Renaut is motivated to contribute her expertise to the broader community, and foster opportunities for the development of junior professionals in applied mathematics. This led her to serve as program director at the National Science Foundation for a total of five years, including three years in computational mathematics and two years in mathematical biology. She served in the SIAM task force for future directions for the NSF division of mathematical sciences. She currently serves on the editorial board for SIAM News and was a member of the Program Committee and Committee on Committees. She has been active in the SIAM Activity Group for Imaging Sciences (SIAG-IS), also in the SIAM Activity Groups on Mathematical and Computational Issues in the Geosciences (SIAGGS) and Linear Algebra (SIAG-LA). She is currently on the SIAM selection committee for the AWM-SIAM Sonia Kovalevsky lecture prize.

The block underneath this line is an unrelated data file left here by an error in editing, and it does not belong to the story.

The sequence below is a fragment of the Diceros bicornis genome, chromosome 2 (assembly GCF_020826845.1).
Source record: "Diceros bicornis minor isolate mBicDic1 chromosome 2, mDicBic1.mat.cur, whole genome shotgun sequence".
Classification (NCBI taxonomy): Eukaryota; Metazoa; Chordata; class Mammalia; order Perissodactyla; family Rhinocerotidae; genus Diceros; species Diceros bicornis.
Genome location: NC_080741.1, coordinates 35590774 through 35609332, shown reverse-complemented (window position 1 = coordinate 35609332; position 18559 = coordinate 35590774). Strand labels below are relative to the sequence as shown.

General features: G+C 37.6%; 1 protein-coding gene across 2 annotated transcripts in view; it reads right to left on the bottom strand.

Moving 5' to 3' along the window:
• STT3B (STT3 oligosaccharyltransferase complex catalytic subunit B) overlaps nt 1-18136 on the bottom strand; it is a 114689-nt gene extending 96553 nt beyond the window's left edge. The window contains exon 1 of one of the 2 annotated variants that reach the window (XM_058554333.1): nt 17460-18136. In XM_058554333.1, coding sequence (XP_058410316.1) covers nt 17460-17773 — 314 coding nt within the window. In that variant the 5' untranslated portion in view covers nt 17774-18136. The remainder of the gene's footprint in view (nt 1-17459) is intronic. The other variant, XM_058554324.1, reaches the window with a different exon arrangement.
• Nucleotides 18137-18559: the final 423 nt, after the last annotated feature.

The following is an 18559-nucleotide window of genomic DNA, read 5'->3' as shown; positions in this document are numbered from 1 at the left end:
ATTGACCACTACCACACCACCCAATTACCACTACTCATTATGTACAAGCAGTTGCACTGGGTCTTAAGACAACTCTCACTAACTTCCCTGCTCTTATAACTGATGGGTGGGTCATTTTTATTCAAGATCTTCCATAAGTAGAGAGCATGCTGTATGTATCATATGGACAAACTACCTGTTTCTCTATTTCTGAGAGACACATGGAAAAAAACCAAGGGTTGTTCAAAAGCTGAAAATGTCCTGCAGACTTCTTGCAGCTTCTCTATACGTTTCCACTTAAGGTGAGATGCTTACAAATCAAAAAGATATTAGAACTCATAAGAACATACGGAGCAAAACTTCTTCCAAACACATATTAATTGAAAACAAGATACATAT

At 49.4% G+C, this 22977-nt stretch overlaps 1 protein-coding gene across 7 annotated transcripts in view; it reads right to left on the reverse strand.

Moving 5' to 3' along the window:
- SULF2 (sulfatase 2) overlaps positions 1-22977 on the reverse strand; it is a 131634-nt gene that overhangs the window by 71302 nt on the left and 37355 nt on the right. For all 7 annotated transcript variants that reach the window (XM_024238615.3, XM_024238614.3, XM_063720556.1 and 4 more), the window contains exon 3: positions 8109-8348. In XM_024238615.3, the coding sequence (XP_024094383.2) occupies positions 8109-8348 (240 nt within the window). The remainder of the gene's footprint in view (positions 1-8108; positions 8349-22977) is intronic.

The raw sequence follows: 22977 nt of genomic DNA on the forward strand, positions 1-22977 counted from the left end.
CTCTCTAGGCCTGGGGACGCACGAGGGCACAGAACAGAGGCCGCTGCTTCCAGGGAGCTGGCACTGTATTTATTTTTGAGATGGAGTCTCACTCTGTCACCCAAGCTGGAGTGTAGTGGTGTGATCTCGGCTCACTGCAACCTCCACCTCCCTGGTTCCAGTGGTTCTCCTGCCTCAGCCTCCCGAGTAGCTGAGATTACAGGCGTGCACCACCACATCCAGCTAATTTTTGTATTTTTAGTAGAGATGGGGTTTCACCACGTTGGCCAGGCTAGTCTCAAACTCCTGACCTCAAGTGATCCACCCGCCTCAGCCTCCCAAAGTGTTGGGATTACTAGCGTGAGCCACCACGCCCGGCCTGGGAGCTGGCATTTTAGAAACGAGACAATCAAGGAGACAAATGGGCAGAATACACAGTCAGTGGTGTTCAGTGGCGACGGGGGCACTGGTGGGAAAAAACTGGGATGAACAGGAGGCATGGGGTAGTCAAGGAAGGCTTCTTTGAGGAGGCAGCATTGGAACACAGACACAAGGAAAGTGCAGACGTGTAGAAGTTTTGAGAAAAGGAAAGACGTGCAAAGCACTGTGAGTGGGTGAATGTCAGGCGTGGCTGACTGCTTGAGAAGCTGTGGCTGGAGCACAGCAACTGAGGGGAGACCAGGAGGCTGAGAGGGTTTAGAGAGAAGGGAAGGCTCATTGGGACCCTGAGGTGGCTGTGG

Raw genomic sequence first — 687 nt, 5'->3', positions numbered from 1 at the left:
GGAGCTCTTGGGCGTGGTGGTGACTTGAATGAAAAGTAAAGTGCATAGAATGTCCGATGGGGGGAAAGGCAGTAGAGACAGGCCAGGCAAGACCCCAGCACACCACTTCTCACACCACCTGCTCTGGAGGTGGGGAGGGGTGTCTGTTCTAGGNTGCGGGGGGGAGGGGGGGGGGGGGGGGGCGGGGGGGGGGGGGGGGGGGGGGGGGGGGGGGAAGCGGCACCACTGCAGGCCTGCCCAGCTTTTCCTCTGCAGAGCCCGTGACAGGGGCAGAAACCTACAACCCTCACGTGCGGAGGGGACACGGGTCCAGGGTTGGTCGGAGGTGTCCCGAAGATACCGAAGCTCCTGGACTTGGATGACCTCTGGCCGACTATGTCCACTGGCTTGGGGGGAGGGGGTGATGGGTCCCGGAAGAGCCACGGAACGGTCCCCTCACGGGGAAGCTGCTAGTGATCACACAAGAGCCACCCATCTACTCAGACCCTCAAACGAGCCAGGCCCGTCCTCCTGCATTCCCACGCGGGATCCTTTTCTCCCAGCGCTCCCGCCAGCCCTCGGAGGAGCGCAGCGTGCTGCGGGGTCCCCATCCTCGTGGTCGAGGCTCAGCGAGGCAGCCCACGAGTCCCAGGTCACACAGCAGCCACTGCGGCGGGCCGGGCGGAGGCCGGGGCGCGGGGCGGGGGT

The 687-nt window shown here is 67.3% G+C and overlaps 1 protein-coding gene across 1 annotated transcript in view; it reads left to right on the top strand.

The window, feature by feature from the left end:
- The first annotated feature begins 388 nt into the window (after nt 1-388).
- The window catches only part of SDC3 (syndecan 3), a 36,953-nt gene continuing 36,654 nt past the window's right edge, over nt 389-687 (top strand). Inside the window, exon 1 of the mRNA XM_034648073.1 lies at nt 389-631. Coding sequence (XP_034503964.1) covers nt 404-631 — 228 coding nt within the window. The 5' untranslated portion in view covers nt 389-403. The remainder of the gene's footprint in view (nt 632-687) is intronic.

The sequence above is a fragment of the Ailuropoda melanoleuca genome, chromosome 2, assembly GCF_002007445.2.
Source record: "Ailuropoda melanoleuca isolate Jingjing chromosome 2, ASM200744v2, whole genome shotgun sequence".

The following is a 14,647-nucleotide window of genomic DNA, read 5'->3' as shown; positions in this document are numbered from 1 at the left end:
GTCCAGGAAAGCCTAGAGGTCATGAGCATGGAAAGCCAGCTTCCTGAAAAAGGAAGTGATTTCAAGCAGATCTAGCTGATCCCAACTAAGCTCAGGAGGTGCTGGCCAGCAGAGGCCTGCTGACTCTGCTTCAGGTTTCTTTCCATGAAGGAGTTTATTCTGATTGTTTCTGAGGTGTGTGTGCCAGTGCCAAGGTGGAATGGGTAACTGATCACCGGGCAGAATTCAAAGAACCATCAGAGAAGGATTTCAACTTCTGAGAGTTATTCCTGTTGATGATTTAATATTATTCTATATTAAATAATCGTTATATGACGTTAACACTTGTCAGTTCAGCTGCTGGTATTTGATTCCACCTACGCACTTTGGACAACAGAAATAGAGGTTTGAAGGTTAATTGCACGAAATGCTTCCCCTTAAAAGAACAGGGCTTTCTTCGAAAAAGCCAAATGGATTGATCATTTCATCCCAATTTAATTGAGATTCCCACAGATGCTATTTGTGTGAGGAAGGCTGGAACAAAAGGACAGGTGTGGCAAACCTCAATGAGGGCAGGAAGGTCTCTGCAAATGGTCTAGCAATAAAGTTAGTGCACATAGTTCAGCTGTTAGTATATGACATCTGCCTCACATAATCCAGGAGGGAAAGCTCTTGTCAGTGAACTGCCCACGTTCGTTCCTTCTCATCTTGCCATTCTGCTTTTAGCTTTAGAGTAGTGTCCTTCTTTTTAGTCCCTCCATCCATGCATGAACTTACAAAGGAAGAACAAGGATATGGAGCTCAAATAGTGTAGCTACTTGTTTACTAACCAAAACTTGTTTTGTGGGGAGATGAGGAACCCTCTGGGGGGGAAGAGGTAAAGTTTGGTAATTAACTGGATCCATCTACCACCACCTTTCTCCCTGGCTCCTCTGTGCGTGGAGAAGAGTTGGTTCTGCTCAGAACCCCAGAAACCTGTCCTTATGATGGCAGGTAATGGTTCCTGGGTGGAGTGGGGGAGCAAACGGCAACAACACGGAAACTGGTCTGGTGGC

Aligned with SIAM’s goals to promote research that will lead to effective new mathematical and computational methods and techniques, Renaut considers not her research but her service contributions to NSF, which were highly influential for her.
“I have always thought that I can do more for mathematics by doing what I can to promote the opportunities for others who are far more talented,” Renaut said. “Serving the next generation has always been pivotal in my service interests within and outside ASU. The next generation has so many exciting approaches for tackling the next set of problems and for how they engage the current students.”
Learn more about the 2022 class of SIAM Fellows.